Sterling, Euro and Yen surge as investors cut back expectations for Fed rate hikes

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3 August 2016

Matthew Ryan

Senior Market Analyst at Ebury. Providing expert currency analysis so small and mid-sized businesses can effectively navigate international markets.

Sterling climbed more than 1% against the Dollar on Tuesday to its strongest position since mid-July, with a much better than expected construction PMI allowing for some respite ahead of Thursday’s crucial Bank of England meeting.

I
ncreased expectations that the Federal Reserve might delay its next interest rate hike sent the Dollar lower across the board yesterday. The Euro subsequently surged to its highest level against the Greenback since the Brexit vote in June and back above the 1.12 level. We think Friday’s US nonfarm payrolls figure could provide a catalyst to reverse the recent downward trend in the Dollar.

The Japanese Yen also rallied sharply to its strongest position in over three weeks on Tuesday with markets completely underwhelmed by Prime Minister Shinzo Abe’s disappointing fiscal stimulus package.

Aiming to revive its flagging economy, the Japanese government yesterday announced the details of its 28.1 trillion Yen package, with investors clearly unimpressed that only around a quarter of this figure will be allocated to direct spending. We’re very sceptical of the government’s claims that this could raise GDP by 1.3% in the near term, barring any additional monetary policy action from the Bank of Japan.

The Yen continues to be one of the most volatile currencies, having sold-off heavily last week on concerns that the BoJ may have reached the limit to its monetary easing. With the Yen now approaching the physiological 100 to the US Dollar level, speculation has increased that the BoJ may be forced to intervene in the currency market in order weaken the currency.

Elsewhere, the Australian and New Zealand Dollars both trended higher for the day following less dovish than expected rhetoric from the Reserve Bank of Australia.

The Polish Zloty also ended as one of the best performing currencies in the world following the announcement that plans to convert Swiss Franc mortgages into Zloty’s would be delayed.

Major currencies in detail:

GBP

The Pound rallied 1% on Monday, buoyed by better than expected construction PMI figures and a broadly weaker US Dollar.

Construction activity fell to its lowest level in 7 years in July, although suffered a more modest deceleration than first feared. The monthly PMI declined to 45.9 from 46, defying expectations of a much steeper drop to below the 44 mark (Figure 1).

Figure 1: UK Purchasing Managers’ Indexes (2014 – 2016)

This reading will of course have little bearing on the Bank of England, which remains firmly on course to cut rates for the first time in 7 years this week.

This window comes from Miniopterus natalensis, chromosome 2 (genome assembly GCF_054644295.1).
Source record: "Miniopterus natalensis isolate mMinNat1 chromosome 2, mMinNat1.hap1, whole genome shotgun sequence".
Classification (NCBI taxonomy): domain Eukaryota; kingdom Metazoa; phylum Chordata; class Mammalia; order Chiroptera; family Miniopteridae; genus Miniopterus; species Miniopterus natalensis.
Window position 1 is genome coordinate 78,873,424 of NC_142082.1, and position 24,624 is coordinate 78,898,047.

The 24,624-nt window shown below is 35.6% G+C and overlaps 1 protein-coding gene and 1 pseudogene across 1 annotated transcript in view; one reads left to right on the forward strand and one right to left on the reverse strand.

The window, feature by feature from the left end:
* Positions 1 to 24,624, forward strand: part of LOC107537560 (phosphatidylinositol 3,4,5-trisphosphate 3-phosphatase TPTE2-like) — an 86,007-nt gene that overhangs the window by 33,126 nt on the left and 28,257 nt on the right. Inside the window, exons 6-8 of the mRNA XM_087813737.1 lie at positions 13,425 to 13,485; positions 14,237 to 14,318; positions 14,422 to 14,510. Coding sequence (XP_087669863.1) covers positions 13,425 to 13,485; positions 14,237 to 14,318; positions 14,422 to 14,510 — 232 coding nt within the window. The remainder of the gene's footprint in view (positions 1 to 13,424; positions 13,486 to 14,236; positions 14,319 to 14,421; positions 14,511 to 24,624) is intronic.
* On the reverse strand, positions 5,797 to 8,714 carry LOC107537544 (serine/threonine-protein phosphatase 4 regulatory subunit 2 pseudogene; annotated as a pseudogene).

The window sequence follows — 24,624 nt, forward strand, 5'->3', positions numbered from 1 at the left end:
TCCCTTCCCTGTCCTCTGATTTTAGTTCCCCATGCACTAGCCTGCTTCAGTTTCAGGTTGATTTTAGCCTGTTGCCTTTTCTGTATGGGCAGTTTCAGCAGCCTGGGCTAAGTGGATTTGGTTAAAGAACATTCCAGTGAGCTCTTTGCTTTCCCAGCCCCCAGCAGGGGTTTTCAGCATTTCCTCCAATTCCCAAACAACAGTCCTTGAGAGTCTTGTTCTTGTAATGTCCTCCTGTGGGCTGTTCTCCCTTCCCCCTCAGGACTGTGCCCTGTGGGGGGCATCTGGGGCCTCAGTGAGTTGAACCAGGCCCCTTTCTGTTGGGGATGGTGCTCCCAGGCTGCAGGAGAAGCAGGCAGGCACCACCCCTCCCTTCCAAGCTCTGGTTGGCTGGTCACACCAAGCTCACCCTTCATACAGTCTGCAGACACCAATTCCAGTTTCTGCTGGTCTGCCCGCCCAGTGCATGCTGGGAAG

The revised services PMI could prove key for Sterling this morning. The Bank of England’s monetary policy committee will also be commencing its two day meeting today.

EUR

The Euro rose 0.4% to a five week high on Tuesday, with dimming expectations for a September interest rate hike by the Federal Reserve providing good support for the single currency.

Producer prices also provided a modest boost for the Euro yesterday. The producer price index increased by a better than expected 0.7% in the month to June. Unemployment in Spain also impressed again in July with the jobless total falling by over 2% from a month earlier.

With limited major announcements in the Euro-area this week the single currency continues to be buffeted by movements in the US Dollar and swings in investor sentiment.

This morning’s final PMI readings in the Eurozone will be the main economic release in the Euro-area, with retail sales expected to print flat.

USD

Sentiment towards the US Dollar continued to remain poor yesterday off the back of last week’s fairly disappointing first quarter GDP numbers. This sent the Dollar index 0.6% lower on Tuesday.

Economic data out of the US yesterday came in mostly as expected. Consumer spending and income growth both remained unchanged in June at a solid 0.4% and 0.2% respectively. With spending strong and last quarter’s weak growth data largely attributed to temporarily lower inventories, we think the US economy should pick up pace in the coming quarters.

Today’s private sector employment data from ADP at 13:15 UK time could give us a decent indication as to the strength of Friday’s nonfarm payrolls number. A disappointing reading this afternoon will keep the US Dollar firmly on the back foot today.

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